Dodging thieves and taking on gender discrimination
Ellen Mosley-Thompson and Lonnie Thompson reflect on the value of personal identity, facing your fears and forging paths for others.
Ellen reclaims her maiden name — for keeps
I arrived at Ohio State as “Ellen M. Thompson,” and my first couple of scientific papers were published under that name, too. But when Lonnie and I started going to professional conferences, I had a wakeup call. We went to the same conference, for which I had registered as “Ellen M. Thompson.” Lonnie and I went to the registration table, and he went first. When I asked for my name tag, they said, “Oh, honey, you’re at the wrong table. The table for accompanying spouses is down that way.” And that infuriated me. I was nice to the lady, but inside I was on fire. And I said, “No, I’m sorry, but I’m actually a registrant. Could you please look up my name so I can get my materials?” She felt badly, but that was just the way it was then: The assumption was if a woman was with a man, the man was the one attending the conference and the woman was just along for the trip. I came back and I changed my name to “Ellen Mosley-Thompson” on everything. I never published another paper or registered for another conference without “Mosley” again.
Lonnie weathers being unplugged in the 1970s
In 1976, there was no GPS, no maps into the area of the Quelccaya ice cap. There was a road that ended near the mountain, and the police told us: “If you go beyond here, we can’t do anything for you: That’s where the robbers and murderers go.” It was a wild place. We left the end of the road and walked for two days to get to the ice cap. We took three shallow ice cores, and you could see the annual dust record was perfectly preserved on the summit. But there was no communication, so we’d made arrangements with our truck driver to come to the end of the road on a certain day months in the future. When we came out on that day, the driver was nowhere to be seen. One of arrieros who was helping our team transport equipment lived in a hut nearby, so he and I went down to his home. Because of robbers along the route in the evening, we waited until the middle of the night to go the rest of the way down the mountain on horseback, carrying guns to protect us. We found the truck driver and had him come back to help us get the rest of the team and the ice core samples down the mountain, too. It was a different world.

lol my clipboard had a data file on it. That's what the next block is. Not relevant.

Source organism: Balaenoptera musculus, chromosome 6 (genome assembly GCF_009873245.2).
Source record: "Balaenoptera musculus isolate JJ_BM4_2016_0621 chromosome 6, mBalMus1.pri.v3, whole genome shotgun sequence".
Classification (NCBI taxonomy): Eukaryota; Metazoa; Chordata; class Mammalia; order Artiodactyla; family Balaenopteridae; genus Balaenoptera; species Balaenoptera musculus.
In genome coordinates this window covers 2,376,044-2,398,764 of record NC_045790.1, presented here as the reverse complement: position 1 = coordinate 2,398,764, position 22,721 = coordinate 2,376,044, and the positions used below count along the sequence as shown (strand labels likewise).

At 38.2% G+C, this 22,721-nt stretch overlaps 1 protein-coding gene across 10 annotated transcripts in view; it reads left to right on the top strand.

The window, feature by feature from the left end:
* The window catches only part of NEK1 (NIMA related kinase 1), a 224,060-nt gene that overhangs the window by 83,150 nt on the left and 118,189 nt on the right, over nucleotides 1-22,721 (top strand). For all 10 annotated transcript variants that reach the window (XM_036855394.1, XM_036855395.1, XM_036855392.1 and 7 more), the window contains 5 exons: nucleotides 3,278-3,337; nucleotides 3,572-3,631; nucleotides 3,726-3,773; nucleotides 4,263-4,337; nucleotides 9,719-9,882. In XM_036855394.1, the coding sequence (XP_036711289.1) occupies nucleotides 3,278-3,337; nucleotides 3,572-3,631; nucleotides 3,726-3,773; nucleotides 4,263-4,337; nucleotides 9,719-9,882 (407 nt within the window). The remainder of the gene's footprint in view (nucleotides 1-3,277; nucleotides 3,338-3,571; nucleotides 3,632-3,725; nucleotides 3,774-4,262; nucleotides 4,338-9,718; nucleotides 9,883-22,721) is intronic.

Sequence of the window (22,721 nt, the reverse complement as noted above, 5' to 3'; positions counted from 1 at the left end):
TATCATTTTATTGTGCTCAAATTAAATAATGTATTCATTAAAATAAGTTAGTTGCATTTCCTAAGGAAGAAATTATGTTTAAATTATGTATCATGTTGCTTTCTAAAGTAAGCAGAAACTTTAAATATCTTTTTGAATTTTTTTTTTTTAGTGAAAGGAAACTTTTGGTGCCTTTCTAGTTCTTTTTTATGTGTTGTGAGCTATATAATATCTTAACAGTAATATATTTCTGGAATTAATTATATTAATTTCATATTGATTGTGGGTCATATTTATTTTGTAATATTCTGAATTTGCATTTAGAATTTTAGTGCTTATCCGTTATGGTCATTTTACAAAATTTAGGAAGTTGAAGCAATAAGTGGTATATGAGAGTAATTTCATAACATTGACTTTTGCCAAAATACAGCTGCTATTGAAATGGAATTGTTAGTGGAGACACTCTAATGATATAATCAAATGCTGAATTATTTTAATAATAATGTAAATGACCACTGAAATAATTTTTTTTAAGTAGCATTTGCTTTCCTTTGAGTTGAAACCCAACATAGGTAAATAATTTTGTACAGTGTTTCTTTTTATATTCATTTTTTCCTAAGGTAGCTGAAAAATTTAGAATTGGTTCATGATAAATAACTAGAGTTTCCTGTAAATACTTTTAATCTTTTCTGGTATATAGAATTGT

Ellen advocates for the women who follow her
In 1985, I led a team of six to the Siple research station in Antarctica. It was a turnaround flight, meaning conditions weren’t good for landing and we stopped only for fuel. No one could exit the plane. It was an excruciating 10 or 11 hours. In those days, the bathroom facilities on the C-130 transport planes we used were a urinal in the front of a plane with a curtain around it and an open bucket in the back. I was the only woman on the plane. Since I couldn’t climb up on the urinal, I had no suitable bathroom options for the whole flight. I voiced my view that the facilities were not amenable for women, and that ticked off the load master who told me, “Sorry lady, you just have to light a candle and pray [that you don’t need a bathroom].” That was the way things worked in Antarctica then. But within a few years, I was put on the advisory board for the Division of Polar Programs at the National Science Foundation, and there I had a voice. The next year, I was promoted to the position of board chair. Within two years, we had a portable toilet module (or head module, as they called it in Navy lingo) at the back of the plane that anyone could use in private. I saw making things easier for future female researchers as part of my job. That’s why I was so particular about my deportment and made sure I never did anything to make it harder for the women who would follow me.
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